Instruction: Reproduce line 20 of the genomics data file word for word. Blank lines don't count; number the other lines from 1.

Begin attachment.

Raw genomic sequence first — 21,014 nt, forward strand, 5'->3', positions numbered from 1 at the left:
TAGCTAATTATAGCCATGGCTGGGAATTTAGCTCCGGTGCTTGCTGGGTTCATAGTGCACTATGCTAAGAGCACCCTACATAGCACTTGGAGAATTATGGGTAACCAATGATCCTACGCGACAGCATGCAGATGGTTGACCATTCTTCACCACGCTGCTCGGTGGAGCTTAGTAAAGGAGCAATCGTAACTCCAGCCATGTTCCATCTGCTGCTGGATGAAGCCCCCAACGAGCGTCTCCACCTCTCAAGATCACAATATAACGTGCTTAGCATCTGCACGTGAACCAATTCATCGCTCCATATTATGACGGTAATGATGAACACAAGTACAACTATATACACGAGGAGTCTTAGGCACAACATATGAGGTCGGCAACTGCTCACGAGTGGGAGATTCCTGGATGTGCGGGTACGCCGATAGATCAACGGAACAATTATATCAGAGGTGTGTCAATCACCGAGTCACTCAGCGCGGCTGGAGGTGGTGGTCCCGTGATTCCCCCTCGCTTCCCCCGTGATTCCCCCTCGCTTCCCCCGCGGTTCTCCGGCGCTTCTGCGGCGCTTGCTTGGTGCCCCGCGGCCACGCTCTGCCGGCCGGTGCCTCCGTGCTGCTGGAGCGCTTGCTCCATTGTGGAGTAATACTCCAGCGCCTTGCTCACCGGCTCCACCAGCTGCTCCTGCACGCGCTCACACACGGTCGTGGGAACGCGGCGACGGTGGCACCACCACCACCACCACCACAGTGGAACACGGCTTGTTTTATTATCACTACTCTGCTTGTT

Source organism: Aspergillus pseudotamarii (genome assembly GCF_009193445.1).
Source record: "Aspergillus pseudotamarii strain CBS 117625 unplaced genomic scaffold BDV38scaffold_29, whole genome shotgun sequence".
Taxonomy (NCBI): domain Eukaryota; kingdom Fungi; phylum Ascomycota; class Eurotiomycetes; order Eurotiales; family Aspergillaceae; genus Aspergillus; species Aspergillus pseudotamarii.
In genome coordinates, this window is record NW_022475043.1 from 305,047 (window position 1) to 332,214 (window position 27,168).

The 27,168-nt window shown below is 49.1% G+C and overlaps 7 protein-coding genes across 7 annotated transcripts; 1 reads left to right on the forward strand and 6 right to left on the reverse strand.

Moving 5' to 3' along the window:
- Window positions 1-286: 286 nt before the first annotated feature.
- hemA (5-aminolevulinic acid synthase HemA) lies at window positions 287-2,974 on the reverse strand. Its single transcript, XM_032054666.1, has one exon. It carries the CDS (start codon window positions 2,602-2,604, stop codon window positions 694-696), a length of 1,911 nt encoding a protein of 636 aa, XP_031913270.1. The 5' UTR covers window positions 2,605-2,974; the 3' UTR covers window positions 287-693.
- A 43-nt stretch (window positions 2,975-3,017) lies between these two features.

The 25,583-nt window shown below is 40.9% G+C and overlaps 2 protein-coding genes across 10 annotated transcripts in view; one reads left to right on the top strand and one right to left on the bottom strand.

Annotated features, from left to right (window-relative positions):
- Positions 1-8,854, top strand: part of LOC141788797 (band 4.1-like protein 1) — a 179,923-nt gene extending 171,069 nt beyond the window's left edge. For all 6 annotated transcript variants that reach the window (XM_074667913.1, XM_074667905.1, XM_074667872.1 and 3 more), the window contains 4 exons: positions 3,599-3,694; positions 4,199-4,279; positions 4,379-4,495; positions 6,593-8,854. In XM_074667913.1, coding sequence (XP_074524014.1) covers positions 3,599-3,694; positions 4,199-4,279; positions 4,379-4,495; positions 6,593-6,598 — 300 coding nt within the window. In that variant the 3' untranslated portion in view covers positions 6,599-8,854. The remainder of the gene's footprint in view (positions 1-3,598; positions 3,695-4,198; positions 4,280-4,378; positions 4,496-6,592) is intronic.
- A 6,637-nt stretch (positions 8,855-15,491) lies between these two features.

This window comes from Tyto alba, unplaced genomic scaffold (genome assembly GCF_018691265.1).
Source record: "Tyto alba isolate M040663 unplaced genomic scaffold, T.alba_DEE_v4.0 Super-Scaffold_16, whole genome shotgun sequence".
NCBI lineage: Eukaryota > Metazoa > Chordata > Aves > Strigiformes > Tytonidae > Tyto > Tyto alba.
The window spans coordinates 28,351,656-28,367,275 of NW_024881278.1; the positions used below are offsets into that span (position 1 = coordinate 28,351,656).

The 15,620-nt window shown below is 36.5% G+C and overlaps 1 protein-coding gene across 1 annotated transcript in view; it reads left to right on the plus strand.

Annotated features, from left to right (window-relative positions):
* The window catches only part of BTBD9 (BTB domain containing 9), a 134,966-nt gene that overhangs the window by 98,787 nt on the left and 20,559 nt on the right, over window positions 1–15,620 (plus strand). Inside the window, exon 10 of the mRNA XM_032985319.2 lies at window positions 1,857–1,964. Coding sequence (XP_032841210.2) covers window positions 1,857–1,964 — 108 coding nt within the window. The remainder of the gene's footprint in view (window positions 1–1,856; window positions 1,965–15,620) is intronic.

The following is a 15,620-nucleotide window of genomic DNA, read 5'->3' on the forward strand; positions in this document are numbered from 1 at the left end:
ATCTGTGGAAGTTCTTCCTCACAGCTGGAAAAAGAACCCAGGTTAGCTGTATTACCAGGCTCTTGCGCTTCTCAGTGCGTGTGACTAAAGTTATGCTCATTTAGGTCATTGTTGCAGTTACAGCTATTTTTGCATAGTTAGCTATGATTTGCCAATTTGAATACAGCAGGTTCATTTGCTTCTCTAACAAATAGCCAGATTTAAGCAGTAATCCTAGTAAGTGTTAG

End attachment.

The 15,620-nt window shown below is 36.5% G+C and overlaps 1 protein-coding gene across 1 annotated transcript in view; it reads left to right on the plus strand.